Sadly, the relative died of a sudden heart issue. That happened before Omer’s store was up and going. He lost both a family member, and a valued mentor in the business. In the end, Omer figured it out as best he could, and now seems to be running a popular place.

We stopped by on a Wednesday afternoon (one of the days when Omer stays open til 7pm), and while it wasn’t packed, there was a steady inflow of customers, several of whom Omer seemed to have a good friendly rapport with. I can see his positive persona must help create a good atmosphere, which no doubt helps draw people back to the store.

Not only that, but knowing his local market – Farmville is home to two colleges – his store is student-friendly. How do I know? The evidence here was an amusing sign by the register asking all students to show ID…so they can get a 10% discount.

I asked Omer if I could take some photos of the place to share here on the site.

The store entrance:

Buggy parking around the side:

Here are some shots of the interior:

It’s a large spacious place with the staples and other things you’d expect to find in an Amish bulk foods store.

Health food section:

Breads and baked goods section:

Shoofly is a Lancaster Amish pie, not something you see much of from, say, Ohio or Indiana Amish. Though you do see it in Lancaster-origin communities like this one.

Mmmm, corn bread. This is the South, after all:

Here’s the deli and sandwich counter:

I got a tasty custom sub:

Candy through the decades:

They also sell outdoor furniture and items:

And what did we end up getting at Pineview? Here are some of the items. Most of these were my brother’s picks:

I asked Omer if there were other stores in the community where we should stop.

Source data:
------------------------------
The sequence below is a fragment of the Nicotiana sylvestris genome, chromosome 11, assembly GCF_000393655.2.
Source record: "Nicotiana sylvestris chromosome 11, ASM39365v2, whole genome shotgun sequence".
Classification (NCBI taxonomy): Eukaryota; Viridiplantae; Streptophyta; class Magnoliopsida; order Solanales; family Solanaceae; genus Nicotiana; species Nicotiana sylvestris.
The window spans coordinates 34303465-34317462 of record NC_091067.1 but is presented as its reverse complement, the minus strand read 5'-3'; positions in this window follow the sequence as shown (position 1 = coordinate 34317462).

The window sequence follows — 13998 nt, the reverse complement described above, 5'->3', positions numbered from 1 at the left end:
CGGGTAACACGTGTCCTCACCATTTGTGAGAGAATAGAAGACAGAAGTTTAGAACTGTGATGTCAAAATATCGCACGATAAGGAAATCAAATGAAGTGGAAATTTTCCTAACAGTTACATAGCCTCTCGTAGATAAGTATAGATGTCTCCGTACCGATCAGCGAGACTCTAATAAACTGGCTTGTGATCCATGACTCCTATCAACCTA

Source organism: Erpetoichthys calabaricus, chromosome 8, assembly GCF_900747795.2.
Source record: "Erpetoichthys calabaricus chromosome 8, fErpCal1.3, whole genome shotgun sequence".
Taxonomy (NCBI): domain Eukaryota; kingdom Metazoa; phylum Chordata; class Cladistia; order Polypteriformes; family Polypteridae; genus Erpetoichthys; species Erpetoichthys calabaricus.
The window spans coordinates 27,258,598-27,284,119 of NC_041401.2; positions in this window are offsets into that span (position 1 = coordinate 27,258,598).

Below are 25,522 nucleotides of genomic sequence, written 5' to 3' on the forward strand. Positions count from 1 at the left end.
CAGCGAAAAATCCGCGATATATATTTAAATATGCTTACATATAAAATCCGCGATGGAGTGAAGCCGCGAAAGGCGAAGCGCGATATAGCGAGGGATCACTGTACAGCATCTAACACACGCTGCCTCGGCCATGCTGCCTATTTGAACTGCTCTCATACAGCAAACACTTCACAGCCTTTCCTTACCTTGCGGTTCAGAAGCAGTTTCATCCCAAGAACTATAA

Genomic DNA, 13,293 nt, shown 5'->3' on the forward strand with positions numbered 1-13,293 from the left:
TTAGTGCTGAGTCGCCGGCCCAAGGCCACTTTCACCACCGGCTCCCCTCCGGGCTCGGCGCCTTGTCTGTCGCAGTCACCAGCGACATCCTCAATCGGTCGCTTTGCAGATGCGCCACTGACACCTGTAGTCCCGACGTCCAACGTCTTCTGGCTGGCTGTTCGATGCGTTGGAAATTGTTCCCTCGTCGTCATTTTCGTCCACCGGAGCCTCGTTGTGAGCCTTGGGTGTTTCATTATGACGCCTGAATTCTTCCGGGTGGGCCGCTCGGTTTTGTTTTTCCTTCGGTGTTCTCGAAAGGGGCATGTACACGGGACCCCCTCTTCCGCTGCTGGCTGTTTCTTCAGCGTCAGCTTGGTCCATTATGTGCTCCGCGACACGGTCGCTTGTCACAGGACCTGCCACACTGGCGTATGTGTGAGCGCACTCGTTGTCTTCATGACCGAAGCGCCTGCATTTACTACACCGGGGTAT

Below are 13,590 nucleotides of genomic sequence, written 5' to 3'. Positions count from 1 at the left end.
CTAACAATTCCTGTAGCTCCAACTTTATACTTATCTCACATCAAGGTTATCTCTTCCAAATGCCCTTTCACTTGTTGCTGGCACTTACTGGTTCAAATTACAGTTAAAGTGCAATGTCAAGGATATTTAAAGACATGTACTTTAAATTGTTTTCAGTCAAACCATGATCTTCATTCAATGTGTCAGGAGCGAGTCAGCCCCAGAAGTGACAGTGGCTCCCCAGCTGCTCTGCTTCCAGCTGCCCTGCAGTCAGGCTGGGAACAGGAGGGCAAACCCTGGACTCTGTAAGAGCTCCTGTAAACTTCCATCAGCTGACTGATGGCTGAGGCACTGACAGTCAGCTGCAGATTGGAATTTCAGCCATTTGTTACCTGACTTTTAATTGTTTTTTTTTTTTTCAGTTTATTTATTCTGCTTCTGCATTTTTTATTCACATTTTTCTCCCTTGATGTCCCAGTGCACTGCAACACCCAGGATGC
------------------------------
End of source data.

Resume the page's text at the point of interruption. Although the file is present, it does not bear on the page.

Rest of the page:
It doesn’t sound like there are many, but he did point us to a variety shop, which he was advertising on the entrance of his own store – Cottontown Varieties. Unfortunately it was already past 4:30 and it was closed:

I expect more stores will begin popping up in this settlement as it grows.

Where to find Pineview Bulk Food & Deli

Here’s the address:

Pineview Bulk Food & Deli
749 Plank Road
Farmville, VA 23901
434-315-8800

Pineview Bulk Food & Deli Hours

Here are the hours – note the irregular close times.

Monday: 8AM – 4:30PM
Tuesday: 8AM – 4:30PM
Wednesday: 8AM – 7PM
Thursday: 8AM – 4:30PM
Friday: 8AM – 7PM
Saturday: 8AM – 3PM
Sunday: CLOSED

They also have a Facebook page which someone manages for Omer.

Pro tip for those visiting this area, or doing what I often do, which traveling up the East Coast to the Lancaster County – US Route 15 through central Virginia will in theory add some time/distance to your journey, but it’s a beautiful drive.

This was the first time I did this route, and enjoyed it so much it’ll probably be my standard way to travel to PA from now on.

Depending on where you begin, US 15 takes you within a stone’s heave of three Virginia Amish communities – Farmville, Halifax County, and Charlotte County.

And the best part, it sure beats getting clogged up in the nasty traffic which typically snarls the DC/Baltimore interstate route.